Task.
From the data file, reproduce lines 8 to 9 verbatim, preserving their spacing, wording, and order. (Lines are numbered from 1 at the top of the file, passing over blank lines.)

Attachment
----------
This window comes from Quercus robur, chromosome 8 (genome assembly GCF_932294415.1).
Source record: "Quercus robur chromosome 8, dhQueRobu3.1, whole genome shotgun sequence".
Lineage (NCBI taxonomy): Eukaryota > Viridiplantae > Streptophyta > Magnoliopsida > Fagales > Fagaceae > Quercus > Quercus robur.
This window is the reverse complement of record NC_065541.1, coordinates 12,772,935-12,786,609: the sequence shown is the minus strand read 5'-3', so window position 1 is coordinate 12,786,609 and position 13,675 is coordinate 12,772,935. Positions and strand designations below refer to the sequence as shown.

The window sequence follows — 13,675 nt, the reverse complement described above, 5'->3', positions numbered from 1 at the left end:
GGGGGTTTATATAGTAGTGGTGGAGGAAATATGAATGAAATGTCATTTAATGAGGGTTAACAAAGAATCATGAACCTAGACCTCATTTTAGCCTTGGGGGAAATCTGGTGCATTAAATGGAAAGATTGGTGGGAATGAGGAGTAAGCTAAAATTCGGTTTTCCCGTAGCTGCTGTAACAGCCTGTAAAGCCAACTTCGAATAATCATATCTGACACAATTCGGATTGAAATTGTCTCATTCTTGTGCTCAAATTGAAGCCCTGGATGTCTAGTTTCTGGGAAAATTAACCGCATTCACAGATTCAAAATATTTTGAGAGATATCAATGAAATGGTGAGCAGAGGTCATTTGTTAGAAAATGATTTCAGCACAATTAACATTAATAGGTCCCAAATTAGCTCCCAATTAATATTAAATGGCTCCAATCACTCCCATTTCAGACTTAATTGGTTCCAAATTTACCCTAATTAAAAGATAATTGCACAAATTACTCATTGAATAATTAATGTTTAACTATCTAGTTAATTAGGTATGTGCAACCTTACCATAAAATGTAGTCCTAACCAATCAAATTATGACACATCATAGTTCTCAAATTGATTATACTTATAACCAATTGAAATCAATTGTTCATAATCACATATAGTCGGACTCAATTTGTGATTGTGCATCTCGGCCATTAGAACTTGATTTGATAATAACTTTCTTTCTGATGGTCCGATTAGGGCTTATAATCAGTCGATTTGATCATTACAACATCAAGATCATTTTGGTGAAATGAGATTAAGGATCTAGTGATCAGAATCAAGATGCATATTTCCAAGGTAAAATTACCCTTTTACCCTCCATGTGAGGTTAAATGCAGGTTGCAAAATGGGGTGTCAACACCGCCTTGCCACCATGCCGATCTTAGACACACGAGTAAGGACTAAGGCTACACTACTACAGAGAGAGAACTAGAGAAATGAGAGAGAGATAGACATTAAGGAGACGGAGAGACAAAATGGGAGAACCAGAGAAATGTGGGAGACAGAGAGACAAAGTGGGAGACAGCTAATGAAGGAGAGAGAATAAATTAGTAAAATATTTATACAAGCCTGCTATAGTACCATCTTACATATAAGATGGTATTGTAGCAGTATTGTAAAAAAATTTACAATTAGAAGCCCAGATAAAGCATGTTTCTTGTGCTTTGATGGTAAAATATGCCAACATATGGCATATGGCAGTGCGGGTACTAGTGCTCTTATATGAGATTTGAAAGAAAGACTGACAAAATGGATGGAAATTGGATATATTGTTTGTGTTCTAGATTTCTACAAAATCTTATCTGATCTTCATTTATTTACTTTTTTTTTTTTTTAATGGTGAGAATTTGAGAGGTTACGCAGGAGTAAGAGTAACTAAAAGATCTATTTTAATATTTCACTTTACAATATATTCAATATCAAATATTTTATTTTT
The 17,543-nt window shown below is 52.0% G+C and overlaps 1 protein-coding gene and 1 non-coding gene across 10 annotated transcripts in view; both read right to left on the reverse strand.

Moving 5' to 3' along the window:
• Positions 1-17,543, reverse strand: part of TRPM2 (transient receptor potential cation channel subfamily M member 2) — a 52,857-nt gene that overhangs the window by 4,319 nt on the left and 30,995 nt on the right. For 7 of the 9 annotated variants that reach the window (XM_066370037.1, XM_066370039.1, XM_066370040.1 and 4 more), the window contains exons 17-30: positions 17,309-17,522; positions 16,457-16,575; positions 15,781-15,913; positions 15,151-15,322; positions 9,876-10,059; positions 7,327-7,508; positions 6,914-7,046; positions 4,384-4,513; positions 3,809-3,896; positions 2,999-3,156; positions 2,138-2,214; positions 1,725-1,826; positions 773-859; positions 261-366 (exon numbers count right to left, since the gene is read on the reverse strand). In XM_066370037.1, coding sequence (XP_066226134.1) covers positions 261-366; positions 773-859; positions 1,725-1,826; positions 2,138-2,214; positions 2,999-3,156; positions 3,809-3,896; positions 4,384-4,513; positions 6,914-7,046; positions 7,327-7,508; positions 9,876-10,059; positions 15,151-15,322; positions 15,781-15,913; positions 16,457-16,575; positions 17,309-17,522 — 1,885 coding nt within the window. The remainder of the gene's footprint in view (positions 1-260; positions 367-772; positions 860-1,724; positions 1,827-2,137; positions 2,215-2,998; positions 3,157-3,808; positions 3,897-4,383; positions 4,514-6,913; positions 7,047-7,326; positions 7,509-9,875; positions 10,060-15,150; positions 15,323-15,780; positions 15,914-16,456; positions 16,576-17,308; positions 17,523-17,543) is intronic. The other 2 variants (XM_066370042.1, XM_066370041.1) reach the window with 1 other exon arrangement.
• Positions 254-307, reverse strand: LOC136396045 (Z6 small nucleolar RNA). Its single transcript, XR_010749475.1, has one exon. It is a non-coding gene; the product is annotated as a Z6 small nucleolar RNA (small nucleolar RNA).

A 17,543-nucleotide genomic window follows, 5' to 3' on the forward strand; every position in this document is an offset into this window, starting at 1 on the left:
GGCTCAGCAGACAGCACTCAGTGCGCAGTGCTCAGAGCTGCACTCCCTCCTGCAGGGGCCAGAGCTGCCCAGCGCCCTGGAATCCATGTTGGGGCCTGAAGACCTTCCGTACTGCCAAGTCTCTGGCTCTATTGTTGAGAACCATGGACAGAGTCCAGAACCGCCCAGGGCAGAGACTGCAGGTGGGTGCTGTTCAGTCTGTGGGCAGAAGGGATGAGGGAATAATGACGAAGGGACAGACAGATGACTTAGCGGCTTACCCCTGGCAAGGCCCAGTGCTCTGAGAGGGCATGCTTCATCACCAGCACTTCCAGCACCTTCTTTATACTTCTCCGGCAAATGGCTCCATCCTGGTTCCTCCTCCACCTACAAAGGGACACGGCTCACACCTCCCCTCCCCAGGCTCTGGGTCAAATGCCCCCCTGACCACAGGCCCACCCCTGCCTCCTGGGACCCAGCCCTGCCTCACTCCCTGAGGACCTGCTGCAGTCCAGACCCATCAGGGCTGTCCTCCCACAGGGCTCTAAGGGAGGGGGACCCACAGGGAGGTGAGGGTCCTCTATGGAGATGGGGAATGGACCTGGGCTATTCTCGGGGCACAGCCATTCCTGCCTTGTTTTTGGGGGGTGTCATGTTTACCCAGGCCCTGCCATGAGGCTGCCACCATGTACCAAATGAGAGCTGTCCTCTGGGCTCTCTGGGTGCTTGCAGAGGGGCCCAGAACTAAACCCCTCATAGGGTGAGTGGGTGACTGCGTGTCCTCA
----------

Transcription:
Moving 5' to 3' along the window:
• Positions 1-17,543, reverse strand: part of TRPM2 (transient receptor potential cation channel subfamily M member 2) — a 52,857-nt gene that overhangs the window by 4,319 nt on the left and 30,995 nt on the right. For 7 of the 9 annotated variants that reach the window (XM_066370037.1, XM_066370039.1, XM_066370040.1 and 4 more), the window contains exons 17-30: positions 17,309-17,522; positions 16,457-16,575; positions 15,781-15,913; positions 15,151-15,322; positions 9,876-10,059; positions 7,327-7,508; positions 6,914-7,046; positions 4,384-4,513; positions 3,809-3,896; positions 2,999-3,156; positions 2,138-2,214; positions 1,725-1,826; positions 773-859; positions 261-366 (exon numbers count right to left, since the gene is read on the reverse strand). In XM_066370037.1, coding sequence (XP_066226134.1) covers positions 261-366; positions 773-859; positions 1,725-1,826; positions 2,138-2,214; positions 2,999-3,156; positions 3,809-3,896; positions 4,384-4,513; positions 6,914-7,046; positions 7,327-7,508; positions 9,876-10,059; positions 15,151-15,322; positions 15,781-15,913; positions 16,457-16,575; positions 17,309-17,522 — 1,885 coding nt within the window. The remainder of the gene's footprint in view (positions 1-260; positions 367-772; positions 860-1,724; positions 1,827-2,137; positions 2,215-2,998; positions 3,157-3,808; positions 3,897-4,383; positions 4,514-6,913; positions 7,047-7,326; positions 7,509-9,875; positions 10,060-15,150; positions 15,323-15,780; positions 15,914-16,456; positions 16,576-17,308; positions 17,523-17,543) is intronic. The other 2 variants (XM_066370042.1, XM_066370041.1) reach the window with 1 other exon arrangement.